LGBT Parenting Roundup — Post-Valentine’s Day Edition

I’m still in a happy mood from Valentine’s Day yesterday, so I’ll start you off with some happy stories about happy families before segueing into some more political items.

Family Profiles

  • Gay And Lesbian Adoptions Are The New Norm In Quebec,” writes Michel Viatteau of Agence France Presse, and profiles and adoptive gay couple and two lesbian couples (including one who did the partner egg-donation thing like my spouse and I did).
  • At U.K. parenting site Yano, Phil Reay-Smith discusses the joy of being a gay dad and the unexpected acceptance his family has found. “There’s something about the reality [of gay parents] that persuades people,” he says.
  • Matthew and Trey, a gay couple in Tennessee, share their journey to adoption at the Good Men Project.
  • The Fosters, the Jennifer Lopez-produced show about two lesbian moms and their mix of biological, adopted, and foster kids, has been picked up by ABC Family. ABC Family is owned by Disney (about which more here)—does this mean we’ll someday see a lesbian-mom ride at Disney World? Speculate in the comments about what that might look like. . . .

Politics and Law

  • The French National Assembly passed a bill granting marriage and adoption equality to same-sex couples. It will now go to the Sénat on 2 April, where it is expected to pass.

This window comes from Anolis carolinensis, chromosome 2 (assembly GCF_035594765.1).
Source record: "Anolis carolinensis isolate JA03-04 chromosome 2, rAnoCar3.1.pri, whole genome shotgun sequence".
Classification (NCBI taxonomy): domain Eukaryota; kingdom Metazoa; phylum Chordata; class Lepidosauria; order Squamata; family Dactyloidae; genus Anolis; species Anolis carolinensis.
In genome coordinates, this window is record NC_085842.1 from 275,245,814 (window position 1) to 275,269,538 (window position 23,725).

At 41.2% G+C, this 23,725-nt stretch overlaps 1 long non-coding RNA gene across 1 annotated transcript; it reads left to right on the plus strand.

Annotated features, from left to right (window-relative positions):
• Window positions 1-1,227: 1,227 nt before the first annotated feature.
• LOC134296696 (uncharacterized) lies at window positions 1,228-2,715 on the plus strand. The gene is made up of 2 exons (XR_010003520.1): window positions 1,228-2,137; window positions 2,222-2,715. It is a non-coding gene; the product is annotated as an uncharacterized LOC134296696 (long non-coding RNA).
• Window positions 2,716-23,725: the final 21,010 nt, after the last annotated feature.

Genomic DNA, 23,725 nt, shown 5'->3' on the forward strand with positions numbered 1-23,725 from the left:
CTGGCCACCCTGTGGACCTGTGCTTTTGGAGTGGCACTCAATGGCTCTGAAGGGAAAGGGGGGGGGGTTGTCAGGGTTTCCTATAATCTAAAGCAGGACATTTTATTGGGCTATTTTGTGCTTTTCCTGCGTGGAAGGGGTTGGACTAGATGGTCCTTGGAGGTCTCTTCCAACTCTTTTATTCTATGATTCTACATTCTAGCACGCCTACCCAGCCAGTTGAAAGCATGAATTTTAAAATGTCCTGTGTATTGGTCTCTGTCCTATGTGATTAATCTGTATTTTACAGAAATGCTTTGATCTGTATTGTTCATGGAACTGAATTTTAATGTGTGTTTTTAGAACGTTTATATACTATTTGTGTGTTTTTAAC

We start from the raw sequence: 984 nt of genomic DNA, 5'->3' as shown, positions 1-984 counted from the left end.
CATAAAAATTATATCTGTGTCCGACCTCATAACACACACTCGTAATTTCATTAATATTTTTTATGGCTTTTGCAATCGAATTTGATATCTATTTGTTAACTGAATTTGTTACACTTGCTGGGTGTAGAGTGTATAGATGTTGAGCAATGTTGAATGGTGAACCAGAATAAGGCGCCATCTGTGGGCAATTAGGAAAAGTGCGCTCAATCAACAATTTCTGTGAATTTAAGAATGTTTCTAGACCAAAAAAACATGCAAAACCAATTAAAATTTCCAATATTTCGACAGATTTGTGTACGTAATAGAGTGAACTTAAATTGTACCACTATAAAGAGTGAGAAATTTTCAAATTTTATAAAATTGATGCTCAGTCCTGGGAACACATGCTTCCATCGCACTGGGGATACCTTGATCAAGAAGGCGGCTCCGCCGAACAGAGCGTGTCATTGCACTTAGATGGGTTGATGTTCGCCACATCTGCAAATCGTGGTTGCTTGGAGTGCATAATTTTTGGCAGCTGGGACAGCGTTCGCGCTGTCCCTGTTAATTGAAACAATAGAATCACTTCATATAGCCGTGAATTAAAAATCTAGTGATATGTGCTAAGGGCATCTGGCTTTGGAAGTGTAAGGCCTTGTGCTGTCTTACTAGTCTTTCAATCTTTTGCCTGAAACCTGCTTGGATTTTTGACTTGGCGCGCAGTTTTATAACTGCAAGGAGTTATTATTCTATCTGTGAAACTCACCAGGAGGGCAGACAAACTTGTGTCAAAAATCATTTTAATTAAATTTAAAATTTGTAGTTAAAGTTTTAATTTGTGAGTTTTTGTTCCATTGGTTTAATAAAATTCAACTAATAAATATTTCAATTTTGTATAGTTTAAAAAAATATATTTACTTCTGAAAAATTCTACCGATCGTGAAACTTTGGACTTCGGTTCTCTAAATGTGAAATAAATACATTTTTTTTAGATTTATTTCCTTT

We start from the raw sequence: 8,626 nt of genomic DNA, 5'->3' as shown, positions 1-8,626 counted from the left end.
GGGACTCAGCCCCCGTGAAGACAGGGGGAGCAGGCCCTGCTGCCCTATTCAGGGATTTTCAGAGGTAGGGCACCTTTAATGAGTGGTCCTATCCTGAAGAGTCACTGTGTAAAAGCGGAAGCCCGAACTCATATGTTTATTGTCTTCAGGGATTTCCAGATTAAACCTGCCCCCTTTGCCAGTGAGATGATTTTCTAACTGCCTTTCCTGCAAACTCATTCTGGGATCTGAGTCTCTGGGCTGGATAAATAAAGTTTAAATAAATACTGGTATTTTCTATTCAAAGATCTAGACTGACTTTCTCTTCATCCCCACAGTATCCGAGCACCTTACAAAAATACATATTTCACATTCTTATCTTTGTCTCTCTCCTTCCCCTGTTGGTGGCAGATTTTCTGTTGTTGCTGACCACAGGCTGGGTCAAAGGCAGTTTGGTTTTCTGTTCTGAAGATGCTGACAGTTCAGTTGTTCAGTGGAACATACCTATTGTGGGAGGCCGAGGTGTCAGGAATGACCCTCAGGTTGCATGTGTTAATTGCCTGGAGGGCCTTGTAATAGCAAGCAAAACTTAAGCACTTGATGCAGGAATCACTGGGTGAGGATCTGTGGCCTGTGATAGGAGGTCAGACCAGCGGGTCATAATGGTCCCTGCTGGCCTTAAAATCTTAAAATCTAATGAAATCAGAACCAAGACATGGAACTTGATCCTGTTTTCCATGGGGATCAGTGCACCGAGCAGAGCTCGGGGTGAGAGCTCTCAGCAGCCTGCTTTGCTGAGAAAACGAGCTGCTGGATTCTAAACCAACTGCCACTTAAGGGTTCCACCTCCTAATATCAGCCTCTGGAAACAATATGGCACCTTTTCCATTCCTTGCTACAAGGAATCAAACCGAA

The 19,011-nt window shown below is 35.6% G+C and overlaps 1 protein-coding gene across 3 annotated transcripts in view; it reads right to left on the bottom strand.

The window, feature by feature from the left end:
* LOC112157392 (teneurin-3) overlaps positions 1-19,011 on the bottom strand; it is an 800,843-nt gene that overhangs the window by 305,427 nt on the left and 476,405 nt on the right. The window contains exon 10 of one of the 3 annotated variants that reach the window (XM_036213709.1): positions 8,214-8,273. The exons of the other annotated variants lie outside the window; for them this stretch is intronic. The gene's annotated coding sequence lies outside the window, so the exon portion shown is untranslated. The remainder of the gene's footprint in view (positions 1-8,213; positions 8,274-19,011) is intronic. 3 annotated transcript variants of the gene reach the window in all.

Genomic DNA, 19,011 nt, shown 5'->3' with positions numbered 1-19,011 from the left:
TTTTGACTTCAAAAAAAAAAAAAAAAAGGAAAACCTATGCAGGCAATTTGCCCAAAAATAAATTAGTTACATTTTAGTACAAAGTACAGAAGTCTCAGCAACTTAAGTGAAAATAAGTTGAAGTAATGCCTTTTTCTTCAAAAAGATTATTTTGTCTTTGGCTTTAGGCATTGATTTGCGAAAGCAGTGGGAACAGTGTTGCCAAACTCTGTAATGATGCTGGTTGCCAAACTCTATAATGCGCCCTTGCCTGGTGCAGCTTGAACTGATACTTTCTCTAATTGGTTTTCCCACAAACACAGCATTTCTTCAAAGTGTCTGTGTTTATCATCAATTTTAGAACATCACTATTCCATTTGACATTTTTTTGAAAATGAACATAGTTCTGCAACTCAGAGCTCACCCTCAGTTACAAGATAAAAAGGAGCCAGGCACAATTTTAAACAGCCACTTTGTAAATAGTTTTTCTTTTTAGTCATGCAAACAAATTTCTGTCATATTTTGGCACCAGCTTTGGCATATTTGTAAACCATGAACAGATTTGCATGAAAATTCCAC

• Irishhealth.com reports on Ireland’s first study of LGBT parents. Points of note: Of the 153 LGBT people in the study, parenting 272 children, over half had become parents through a previous opposite-sex relationship; 16 percent have no legal status as parents; 46 percent had been discriminated against in the last five years; and transgender parents in particular experienced ‘significant discrimination,” mainly from family members. The authors call for greater legal recognition of those who have a parental relationship to a child.
  • On a more wonky note (and I use “wonky” only in the best sense), Nan Hunter at The Nation tears apart the briefs filed at the U.S. Supreme Court by defenders of California’s Prop 8, explaining, “The briefs argue that the single most compelling reason either to prohibit same-sex marriage (Prop 8) or to forbid any federal agency from recognizing a same-sex marriage . . . is to bribe heterosexuals who engage in ‘accidental procreation’ to get married.” She goes on to deconstruct this ridiculous argument and to give us a preview of what we might expect when the justices take up the case in late March.